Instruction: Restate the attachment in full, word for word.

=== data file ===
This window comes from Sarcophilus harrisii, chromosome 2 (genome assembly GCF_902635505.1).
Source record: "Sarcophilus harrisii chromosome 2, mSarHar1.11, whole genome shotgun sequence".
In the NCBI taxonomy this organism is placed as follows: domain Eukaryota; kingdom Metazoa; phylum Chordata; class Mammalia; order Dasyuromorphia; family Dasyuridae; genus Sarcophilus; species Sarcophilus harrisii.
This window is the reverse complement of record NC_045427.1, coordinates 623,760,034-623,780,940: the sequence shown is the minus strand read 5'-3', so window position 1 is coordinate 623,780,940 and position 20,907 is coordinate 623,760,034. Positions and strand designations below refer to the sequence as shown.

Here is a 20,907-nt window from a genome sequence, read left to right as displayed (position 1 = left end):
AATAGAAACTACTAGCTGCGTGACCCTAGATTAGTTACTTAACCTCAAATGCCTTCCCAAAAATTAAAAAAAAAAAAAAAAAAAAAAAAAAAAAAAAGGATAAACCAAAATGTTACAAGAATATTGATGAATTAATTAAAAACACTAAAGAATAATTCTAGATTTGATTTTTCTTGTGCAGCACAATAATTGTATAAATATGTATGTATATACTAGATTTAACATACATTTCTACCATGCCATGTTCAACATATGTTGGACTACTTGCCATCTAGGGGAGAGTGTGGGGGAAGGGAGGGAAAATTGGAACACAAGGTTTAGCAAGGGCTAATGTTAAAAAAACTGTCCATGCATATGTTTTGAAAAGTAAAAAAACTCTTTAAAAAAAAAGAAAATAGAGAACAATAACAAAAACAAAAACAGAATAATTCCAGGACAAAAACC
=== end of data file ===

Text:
This window comes from Sarcophilus harrisii, chromosome 2 (genome assembly GCF_902635505.1).
Source record: "Sarcophilus harrisii chromosome 2, mSarHar1.11, whole genome shotgun sequence".
In the NCBI taxonomy this organism is placed as follows: domain Eukaryota; kingdom Metazoa; phylum Chordata; class Mammalia; order Dasyuromorphia; family Dasyuridae; genus Sarcophilus; species Sarcophilus harrisii.
This window is the reverse complement of record NC_045427.1, coordinates 623,760,034-623,780,940: the sequence shown is the minus strand read 5'-3', so window position 1 is coordinate 623,780,940 and position 20,907 is coordinate 623,760,034. Positions and strand designations below refer to the sequence as shown.

Here is a 20,907-nt window from a genome sequence, read left to right as displayed (position 1 = left end):
AATAGAAACTACTAGCTGCGTGACCCTAGATTAGTTACTTAACCTCAAATGCCTTCCCAAAAATTAAAAAAAAAAAAAAAAAAAAAAAAAAAAAAAAGGATAAACCAAAATGTTACAAGAATATTGATGAATTAATTAAAAACACTAAAGAATAATTCTAGATTTGATTTTTCTTGTGCAGCACAATAATTGTATAAATATGTATGTATATACTAGATTTAACATACATTTCTACCATGCCATGTTCAACATATGTTGGACTACTTGCCATCTAGGGGAGAGTGTGGGGGAAGGGAGGGAAAATTGGAACACAAGGTTTAGCAAGGGCTAATGTTAAAAAAACTGTCCATGCATATGTTTTGAAAAGTAAAAAAACTCTTTAAAAAAAAAGAAAATAGAGAACAATAACAAAAACAAAAACAGAATAATTCCAGGACAAAAACC